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A millennium-long perspective of flood-related seasonal sediment yield in Mediterranean watersheds
- Corella, J.P., Benito, G., Wilhelm, B., Montoya, E., Rull, V., Vegas-Vilarrúbia, T., Valero-Garcés, B.L.
- Global and planetary change 2019 v.177 pp. 127-140
- anthropogenic activities, autumn, burning, climatic factors, data collection, erodibility, floods, grains, humans, lacustrine sediments, lakes, land degradation, monitoring, mountains, overgrazing, rain, regolith, sediment yield, soil erosion, soil water, summer, terrestrial ecosystems, vegetation cover, watersheds, winter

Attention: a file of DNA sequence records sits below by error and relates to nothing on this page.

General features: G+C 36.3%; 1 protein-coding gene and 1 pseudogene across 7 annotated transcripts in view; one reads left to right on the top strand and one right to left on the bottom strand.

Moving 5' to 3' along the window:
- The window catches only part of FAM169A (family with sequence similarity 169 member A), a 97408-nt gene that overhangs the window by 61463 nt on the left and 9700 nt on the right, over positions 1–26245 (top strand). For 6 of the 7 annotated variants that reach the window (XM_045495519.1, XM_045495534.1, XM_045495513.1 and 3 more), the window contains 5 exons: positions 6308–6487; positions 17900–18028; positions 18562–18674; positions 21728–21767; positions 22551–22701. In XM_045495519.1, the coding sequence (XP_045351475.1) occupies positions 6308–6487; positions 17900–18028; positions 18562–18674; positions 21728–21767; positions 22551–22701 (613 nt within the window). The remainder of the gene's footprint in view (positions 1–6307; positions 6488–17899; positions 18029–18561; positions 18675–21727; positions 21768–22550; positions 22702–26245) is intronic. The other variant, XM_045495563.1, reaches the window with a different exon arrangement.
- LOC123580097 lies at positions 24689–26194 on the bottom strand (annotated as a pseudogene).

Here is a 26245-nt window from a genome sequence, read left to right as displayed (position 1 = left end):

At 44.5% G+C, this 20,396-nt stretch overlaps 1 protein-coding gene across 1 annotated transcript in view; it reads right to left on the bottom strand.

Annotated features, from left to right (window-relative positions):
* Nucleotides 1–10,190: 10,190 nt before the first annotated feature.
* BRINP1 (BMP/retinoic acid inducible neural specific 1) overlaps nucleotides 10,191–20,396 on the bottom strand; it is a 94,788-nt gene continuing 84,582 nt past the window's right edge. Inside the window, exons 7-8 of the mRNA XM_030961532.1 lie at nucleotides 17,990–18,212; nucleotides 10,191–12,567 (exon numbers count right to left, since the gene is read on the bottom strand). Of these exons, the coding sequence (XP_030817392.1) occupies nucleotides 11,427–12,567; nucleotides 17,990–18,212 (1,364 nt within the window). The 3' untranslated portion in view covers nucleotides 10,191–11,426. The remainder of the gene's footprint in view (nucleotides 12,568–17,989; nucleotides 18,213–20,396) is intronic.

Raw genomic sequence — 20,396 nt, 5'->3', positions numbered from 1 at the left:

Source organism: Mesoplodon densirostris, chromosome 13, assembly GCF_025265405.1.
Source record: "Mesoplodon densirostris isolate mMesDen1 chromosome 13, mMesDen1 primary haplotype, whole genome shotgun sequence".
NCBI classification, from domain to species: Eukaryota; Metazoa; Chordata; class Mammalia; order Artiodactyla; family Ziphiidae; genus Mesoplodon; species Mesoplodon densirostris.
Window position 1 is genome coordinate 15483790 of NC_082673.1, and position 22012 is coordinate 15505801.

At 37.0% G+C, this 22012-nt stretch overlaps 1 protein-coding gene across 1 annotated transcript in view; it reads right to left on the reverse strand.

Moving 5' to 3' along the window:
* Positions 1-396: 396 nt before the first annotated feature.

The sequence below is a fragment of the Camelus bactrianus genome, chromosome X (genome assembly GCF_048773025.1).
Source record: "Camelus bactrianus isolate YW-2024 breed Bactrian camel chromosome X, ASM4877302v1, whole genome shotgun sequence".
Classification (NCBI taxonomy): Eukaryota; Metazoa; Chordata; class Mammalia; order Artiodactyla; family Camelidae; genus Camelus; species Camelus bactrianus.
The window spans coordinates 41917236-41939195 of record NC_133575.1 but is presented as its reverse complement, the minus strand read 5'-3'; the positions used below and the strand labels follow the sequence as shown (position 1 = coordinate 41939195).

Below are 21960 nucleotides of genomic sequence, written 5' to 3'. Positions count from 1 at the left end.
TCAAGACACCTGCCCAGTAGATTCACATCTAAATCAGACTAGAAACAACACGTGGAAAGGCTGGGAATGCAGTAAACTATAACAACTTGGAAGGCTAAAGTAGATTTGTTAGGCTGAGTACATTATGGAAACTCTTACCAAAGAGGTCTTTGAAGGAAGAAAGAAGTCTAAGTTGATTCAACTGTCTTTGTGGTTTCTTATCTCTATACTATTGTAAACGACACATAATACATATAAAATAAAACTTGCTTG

- Mediterranean mountains have been extremely vulnerable to land degradation and soil erosion due to climate factors (summer hydric stress, high storminess) and the long history of human pressure on these terrestrial ecosystems. The short-time span of instrumental monitoring datasets limits our ability to obtain a full depiction of the long-term drivers controlling flood intensity and frequency and soil erosion in Mediterranean watersheds. Here we have applied a novel methodology based on detailed microfacies analyses on annually-laminated (varved) lacustrine sediments to reconstruct floods and seasonal sediment yield and denudation rates in a mountainous Mediterranean watershed during the last 2775 years. The sediment yield reconstruction in this study agrees reasonably well with soil erosion rates from Pyrenean experimental watersheds supporting the validity of this methodology to assess the soil erosion and sediment production from a long-term perspective. The comparison with instrumental precipitation datasets demonstrates the different seasonal sensitivity of sediment yield to heavy rainfall magnitudes mostly depending on soil moisture conditions, soil and regolith erodibility and vegetation cover. During periods of reduced human impact in the watershed, the seasonal maxima in sediment production occurred in autumn, which corresponds to the season with more frequent and intense heavy rainfall in the region. The highest soil erosion rates occurred during periods with higher human impact in the watershed due to sustained burning, overgrazing and cereals cultivation that modified the seasonal sediment yield distribution, with the highest sediment production happening in winter. The most significant periods of increased sediment yield occurred during the Middle Ages (1168–1239 CE) and the 19th century (1844–1866 CE) due to an interplay between increased frequencies and magnitudes of heavy rainfall and intensive agropastoral activities in the lake's watershed. This study highlights the potential of seasonally-resolved archives to adequately evaluate the environmental drivers and mechanisms controlling flood dynamics and soil erosion at decadal to centennial time-scales in areas with strong seasonality.